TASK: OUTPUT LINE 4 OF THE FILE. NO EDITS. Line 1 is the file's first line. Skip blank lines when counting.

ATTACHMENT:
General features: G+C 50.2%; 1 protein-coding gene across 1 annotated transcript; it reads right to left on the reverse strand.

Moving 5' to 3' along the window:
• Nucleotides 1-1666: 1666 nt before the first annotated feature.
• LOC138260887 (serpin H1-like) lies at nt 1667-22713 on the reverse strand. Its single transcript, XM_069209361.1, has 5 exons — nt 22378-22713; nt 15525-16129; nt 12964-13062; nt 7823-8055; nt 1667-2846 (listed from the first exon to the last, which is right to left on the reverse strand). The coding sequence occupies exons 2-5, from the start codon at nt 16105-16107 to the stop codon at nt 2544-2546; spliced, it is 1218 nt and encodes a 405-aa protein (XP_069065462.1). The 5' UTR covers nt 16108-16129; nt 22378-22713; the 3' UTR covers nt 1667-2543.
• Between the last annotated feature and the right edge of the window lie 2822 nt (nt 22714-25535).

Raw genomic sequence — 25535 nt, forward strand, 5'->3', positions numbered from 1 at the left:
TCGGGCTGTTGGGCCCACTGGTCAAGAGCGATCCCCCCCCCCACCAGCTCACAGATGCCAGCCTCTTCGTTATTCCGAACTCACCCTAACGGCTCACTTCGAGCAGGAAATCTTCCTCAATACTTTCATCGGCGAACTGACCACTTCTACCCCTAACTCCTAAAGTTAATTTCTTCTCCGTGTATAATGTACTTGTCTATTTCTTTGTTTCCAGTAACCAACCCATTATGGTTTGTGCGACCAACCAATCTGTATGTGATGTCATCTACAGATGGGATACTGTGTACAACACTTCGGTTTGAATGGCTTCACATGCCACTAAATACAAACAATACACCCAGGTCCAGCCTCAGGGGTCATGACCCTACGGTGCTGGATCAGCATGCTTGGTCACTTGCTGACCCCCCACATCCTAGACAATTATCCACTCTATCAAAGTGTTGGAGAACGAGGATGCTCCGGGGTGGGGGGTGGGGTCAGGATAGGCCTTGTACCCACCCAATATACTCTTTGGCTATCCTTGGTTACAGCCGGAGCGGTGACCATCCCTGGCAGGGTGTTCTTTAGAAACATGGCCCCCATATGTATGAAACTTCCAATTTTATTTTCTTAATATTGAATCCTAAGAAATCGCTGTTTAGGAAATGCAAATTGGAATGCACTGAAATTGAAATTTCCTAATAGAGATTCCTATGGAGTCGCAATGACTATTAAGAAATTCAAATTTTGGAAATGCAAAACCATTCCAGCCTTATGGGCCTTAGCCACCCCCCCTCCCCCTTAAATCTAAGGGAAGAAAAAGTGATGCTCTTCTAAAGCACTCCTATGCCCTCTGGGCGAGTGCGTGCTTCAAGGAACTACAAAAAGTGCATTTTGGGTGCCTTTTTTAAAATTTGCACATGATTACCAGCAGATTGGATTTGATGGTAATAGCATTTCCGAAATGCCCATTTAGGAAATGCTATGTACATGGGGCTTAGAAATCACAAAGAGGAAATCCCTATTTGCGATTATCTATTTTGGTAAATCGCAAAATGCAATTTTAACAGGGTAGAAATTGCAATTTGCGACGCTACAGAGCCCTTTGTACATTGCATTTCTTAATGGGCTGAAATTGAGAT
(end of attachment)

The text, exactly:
• LOC138260887 (serpin H1-like) lies at nt 1667-22713 on the reverse strand. Its single transcript, XM_069209361.1, has 5 exons — nt 22378-22713; nt 15525-16129; nt 12964-13062; nt 7823-8055; nt 1667-2846 (listed from the first exon to the last, which is right to left on the reverse strand). The coding sequence occupies exons 2-5, from the start codon at nt 16105-16107 to the stop codon at nt 2544-2546; spliced, it is 1218 nt and encodes a 405-aa protein (XP_069065462.1). The 5' UTR covers nt 16108-16129; nt 22378-22713; the 3' UTR covers nt 1667-2543.